Fieldwork kit – what do you really need?

This week we’ve been taking the physical geography undergraduates out into the Peak District for their first taste of degree-level fieldwork. Often this is a bit of a comedy affair as many of the students either don’t yet own suitable kit or have forgotten to bring outdoor clothing to uni with them (I guess they prioritise outfits for clubbing!). This usually leads to a lot of cold, wet and uncomfortable-looking students. So I thought I’d do a quick kit list for any intrepid new geographers/ other field scientists considering their first forays into the great outdoors.

Why does good kit matter?

Good outdoor kit will really help you to enjoy your fieldwork, which will in turn mean you tend to collect more and better data because you’re not cutting corners to get back inside ASAP! Having the right equipment and clothing is also essential from a safety perspective and is something that you should consider as part of your fieldwork risk assessment.

In brief, your fieldwork kit needs to:

1.    Keep you comfortable. This could mean keeping you warm and dry or cool and sweat-free. Often you’ll need a combination of cooler and warmer clothing to cope with changeable weather and different activities (e.g. hiking in might be sweaty but standing still taking measurements could be cold). This is where having multiple layers is great because you can make adjustments.

2.    Protect you from the environment. I’m thinking adequate shoes to protect your feet, perhaps long sleeves to keep the sun off and maybe even specialist kit to keep you safe (e.g. crampons and ice axes for glacier travel).

3.    Allow you to carry what you need. This one is straight-forward: you need a decent bag for your scientific equipment and any samples you collect.

What is the right kit for fieldwork?

This really depends on where in the world you are carrying out your fieldwork and what it is that you’ll be doing. But I’d say the following items are essential for pretty much any fieldwork:

•    Strong, comfy and grippy shoes. Be they hiking trainers, leather boots, wellies or full-blown mountain boots. You need the right footwear because you will be on your feet a lot and poor shoe choices are the primary reason for unpleasant days in the field. Always break-in a new pair of boots BEFORE taking them into the field and make sure to wear suitable socks. Also be sure to bring some blister plasters, just in case.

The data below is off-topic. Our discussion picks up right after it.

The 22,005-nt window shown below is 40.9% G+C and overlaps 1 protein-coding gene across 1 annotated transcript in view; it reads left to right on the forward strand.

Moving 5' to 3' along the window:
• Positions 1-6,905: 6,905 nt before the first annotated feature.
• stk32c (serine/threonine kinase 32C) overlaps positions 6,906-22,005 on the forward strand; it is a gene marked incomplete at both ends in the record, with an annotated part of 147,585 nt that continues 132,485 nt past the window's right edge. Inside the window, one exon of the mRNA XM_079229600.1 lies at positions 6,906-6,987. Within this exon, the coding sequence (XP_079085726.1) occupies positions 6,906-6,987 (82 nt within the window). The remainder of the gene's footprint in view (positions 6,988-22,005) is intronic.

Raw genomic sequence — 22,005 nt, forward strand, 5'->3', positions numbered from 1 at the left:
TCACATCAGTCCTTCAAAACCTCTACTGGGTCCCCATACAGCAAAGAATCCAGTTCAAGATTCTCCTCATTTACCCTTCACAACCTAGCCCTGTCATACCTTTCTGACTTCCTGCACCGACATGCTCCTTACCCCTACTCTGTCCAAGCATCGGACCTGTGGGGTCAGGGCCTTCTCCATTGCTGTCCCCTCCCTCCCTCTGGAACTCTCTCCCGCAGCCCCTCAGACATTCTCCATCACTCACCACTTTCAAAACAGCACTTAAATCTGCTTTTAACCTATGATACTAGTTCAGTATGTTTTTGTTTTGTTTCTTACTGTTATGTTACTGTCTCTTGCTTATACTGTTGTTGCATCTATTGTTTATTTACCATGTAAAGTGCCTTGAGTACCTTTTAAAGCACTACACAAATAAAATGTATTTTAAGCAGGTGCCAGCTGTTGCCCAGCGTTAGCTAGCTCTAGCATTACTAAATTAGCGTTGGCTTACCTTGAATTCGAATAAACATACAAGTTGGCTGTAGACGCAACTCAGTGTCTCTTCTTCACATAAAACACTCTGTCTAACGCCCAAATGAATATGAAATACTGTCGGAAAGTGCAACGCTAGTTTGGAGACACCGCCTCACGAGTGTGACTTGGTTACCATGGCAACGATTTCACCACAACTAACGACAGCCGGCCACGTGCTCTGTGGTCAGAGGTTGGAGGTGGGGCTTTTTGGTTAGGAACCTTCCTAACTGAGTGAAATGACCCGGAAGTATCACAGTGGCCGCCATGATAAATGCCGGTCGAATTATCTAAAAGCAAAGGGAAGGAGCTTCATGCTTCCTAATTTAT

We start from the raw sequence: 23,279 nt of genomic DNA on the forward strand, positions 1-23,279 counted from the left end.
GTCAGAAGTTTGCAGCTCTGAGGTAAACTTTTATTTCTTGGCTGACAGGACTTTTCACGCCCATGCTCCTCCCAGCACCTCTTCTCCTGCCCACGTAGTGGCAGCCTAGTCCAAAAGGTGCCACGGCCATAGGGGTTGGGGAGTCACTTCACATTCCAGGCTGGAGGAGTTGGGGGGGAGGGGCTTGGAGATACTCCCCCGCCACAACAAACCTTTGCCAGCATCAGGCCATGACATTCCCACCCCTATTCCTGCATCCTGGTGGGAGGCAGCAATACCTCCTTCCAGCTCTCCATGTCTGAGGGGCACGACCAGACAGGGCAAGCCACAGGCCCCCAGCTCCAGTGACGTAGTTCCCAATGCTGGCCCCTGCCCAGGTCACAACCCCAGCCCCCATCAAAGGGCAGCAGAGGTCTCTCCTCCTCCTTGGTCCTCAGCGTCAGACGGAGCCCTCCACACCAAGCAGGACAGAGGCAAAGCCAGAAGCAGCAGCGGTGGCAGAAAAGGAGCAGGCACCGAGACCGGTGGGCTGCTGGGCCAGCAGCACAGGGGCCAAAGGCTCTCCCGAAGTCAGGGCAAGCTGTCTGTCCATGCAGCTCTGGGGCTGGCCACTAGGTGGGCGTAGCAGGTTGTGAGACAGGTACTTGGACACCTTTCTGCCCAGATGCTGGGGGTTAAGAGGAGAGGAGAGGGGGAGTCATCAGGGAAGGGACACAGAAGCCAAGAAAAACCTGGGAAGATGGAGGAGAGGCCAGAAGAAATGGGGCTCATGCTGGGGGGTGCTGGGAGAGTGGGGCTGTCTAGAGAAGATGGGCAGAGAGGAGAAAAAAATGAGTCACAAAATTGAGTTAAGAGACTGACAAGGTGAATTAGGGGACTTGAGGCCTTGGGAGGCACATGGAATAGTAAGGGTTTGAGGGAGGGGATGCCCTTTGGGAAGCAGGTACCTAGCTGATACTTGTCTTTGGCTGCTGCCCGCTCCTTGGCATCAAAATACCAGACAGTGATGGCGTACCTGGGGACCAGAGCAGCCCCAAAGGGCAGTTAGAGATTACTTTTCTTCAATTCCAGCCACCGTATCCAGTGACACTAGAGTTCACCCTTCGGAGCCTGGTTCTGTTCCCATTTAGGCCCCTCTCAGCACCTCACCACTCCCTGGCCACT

•    A robust rucksack with a waist strap. Rucksacks really are the thing for fieldwork because they leave your hands free and allow you to carry fairly heavy weights comfortably. It is worth taking time to find a good one if you’re planning to do a lot of fieldwork – a comfortable fit will be really beneficial when you are wearing it for multiple days.

•    Food and drink. You will need this, fieldwork makes you hungry. Even if I’m just out for a couple of hours I’ll still take a bottle of water and a couple of cereal bars.

•    A basic first aid kit. Some pain killers, a few plasters, blister plasters, wet wipes and tissues are worthwhile and weigh very little. Tissues also double for dealing with runny noses (when it’s cold) and can be used as toilet paper. They are definitely essential!

•    Trousers that aren’t jeans. When it’s hot jeans are sweaty, when it’s cold they don’t provide much insulation and when it’s wet they get really heavy. Just don’t wear jeans – get some hiking trousers/ thick leggings/ shorts etc. It’s useful to have a lot of pockets and these should be considered when buying fieldwork trousers.

•    Notebook and pencils. You can’t write with pen on wet paper but a pencil will still work. Remember that you may only get one chance to visit your field site – so write everything down!

Apart from the above you will also need appropriate clothing, depending on the weather and the activities that you are doing. Have a think about what you may need, research the location online and ask people who have previously worked in that environment for advice.  Hopefully this has helped you to get yourself ready for fieldwork. Enjoy your time in the field!